Kevin Costner Reflects on Yellowstone National Park’s Origins Ahead of New Docuseries

by Caitlin Berard
(Photo by Richard Bord/Getty Images for Cannes Lions)

Yellowstone National Park is home to some of the country’s most breathtaking scenery, as well as more than 1,300 plant species and nearly 400 animal species (and, of course, is just hours from the set of the Kevin Costner-led Western Yellowstone). The two million-acre stretch of mountainous land not only dazzles millions of outdoor lovers every year but is also a major milestone in American history.

In 1872, Yellowstone became the first national park in the U.S. and is widely considered the first in the world. From that day, appreciation for the world’s most gorgeous outdoor spaces spread, and, as we learned more about the importance of the natural world, the desire to protect them grew as well. Today, there are more than 400 national park sites in the United States alone, 63 of which have been honored with a “National Park” designation.

Nature lovers come in all shapes and sizes and from all walks of life. And believe it or not, Kevin Costner counts himself among them, his love for Yellowstone and the other National Parks of the country expanding far beyond the realm of his hit show Yellowstone.

So, in honor of the historic park’s 150th birthday, Kevin Costner is hosting a Fox Nation docuseries entitled Yellowstone One-Fifty. According to Costner, he was inspired to participate in the docuseries after learning about the momentous creation of Yellowstone National Park.

“We take a lot for granted, but because people risked a lot, we all have much richer lives,” Costner told People. “Contributing my time towards the story seeing more light of day is just a tiny thing.”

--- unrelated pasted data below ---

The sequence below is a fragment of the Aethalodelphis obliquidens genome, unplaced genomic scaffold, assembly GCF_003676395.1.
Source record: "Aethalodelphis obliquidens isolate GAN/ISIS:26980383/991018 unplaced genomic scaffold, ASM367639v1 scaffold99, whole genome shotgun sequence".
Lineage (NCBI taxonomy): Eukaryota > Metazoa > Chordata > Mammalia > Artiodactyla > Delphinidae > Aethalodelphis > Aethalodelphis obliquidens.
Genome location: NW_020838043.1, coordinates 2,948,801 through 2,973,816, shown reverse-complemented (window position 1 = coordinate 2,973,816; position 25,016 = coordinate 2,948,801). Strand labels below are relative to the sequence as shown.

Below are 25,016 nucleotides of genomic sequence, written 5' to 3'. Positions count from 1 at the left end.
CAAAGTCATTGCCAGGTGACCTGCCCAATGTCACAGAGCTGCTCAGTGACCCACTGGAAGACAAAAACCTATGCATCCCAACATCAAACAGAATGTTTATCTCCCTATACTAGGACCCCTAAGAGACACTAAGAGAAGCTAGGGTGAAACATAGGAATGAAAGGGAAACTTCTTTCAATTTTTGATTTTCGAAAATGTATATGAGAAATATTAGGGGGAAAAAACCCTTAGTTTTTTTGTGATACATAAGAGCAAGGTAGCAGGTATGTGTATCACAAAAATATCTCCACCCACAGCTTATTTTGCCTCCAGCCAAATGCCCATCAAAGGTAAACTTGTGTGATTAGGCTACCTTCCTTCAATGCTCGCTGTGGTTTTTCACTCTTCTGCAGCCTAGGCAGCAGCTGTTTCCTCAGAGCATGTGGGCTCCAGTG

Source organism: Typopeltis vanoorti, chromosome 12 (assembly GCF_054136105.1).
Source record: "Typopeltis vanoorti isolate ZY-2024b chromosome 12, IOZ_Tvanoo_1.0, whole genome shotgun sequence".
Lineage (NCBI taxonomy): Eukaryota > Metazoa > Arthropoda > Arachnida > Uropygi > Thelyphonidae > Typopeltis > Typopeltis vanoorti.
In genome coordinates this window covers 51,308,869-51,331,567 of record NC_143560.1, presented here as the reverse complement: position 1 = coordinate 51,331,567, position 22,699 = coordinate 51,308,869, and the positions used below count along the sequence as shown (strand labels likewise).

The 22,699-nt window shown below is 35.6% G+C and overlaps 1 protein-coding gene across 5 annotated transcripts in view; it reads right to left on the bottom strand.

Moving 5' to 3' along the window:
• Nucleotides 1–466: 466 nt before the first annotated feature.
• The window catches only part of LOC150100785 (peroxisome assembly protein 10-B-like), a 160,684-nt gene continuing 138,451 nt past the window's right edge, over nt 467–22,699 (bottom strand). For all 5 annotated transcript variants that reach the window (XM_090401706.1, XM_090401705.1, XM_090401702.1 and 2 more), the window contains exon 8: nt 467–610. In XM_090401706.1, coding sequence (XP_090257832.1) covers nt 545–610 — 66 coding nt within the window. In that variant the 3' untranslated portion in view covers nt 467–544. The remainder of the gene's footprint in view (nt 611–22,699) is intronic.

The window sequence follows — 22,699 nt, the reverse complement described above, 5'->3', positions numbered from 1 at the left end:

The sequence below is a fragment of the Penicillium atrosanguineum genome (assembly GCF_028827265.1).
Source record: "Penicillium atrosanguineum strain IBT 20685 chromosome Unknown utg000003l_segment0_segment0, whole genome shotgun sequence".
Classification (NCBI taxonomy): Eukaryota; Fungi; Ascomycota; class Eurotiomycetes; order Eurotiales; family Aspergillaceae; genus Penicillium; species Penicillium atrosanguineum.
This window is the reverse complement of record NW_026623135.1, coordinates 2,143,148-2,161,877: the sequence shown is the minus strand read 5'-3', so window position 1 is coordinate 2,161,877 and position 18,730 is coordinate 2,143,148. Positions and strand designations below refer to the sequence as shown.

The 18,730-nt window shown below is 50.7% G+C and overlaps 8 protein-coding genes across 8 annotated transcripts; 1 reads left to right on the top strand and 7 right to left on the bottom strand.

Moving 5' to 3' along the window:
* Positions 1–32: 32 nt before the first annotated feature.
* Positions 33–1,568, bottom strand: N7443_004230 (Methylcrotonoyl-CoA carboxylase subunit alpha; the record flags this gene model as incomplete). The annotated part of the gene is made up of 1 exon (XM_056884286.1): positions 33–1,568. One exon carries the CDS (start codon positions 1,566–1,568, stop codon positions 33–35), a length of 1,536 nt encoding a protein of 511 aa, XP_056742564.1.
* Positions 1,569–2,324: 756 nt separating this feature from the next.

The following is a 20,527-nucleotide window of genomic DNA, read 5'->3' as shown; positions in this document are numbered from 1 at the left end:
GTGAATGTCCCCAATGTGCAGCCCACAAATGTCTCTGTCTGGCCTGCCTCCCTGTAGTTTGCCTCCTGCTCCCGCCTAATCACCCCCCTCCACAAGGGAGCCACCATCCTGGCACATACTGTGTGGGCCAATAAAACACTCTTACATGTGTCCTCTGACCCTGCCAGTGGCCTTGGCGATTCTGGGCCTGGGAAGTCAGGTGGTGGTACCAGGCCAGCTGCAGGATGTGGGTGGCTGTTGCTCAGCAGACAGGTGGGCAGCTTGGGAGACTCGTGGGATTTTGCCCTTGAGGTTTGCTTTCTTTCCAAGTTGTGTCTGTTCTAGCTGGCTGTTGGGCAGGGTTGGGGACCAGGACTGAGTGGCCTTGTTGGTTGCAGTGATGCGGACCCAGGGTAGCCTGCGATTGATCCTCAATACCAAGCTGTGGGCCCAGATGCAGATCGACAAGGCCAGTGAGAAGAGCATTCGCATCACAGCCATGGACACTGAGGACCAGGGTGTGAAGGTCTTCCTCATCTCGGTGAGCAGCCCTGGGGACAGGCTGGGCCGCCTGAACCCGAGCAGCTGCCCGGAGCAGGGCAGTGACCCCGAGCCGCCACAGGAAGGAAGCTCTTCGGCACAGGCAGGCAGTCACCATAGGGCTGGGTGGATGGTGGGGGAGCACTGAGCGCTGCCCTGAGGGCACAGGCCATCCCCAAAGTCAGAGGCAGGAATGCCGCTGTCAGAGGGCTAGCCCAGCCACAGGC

Kevin Costner Retraces the Steps of First Yellowstone National Park Explorer

Native Americans have lived within the bounds of what is now Yellowstone National Park for thousands of years. It was the exploration of American geologist Ferdinand Vandeveer Hayden, however, that led to the creation of the world’s first national park.

The docuseries consists of four hour-long episodes. In each installment, Kevin Costner retraces the geologist’s world-shaping steps. “This was a time in America when all people cared about was what they could extract from the land. What they could get out of it,” Costner says in the premiere episode. “But these pioneers, they came up with an entirely new idea — a new way of finding value in the land. I want to see what they saw. I want to see what changed them.”

In clear admiration of the explorer, Kevin Costner explained that the spectacular park wouldn’t exist without Ferdinand Vandeveer Hayden. “Congress commissioned Ferdinand Hayden to go investigate Yellowstone,” Costner said. “He recruited some of the best geologists, cartographers, and zoologists in the world. He also brought along a photographer and a painter to document their findings and the 32 men headed west.”

“Their mission was two-fold: the search for mineral exploits that could benefit the American people and to find a path that could build a railroad that would connect the Mississippi River to the Pacific Ocean.”

“They weren’t here to protect Yellowstone,” Costner explained. “They were here to tear it to shreds in the name of progress. But something happened during their three-month journey. This place, it did something to them — and slowly but surely started to change their minds. And that’s why it’s still here. She’s still here.”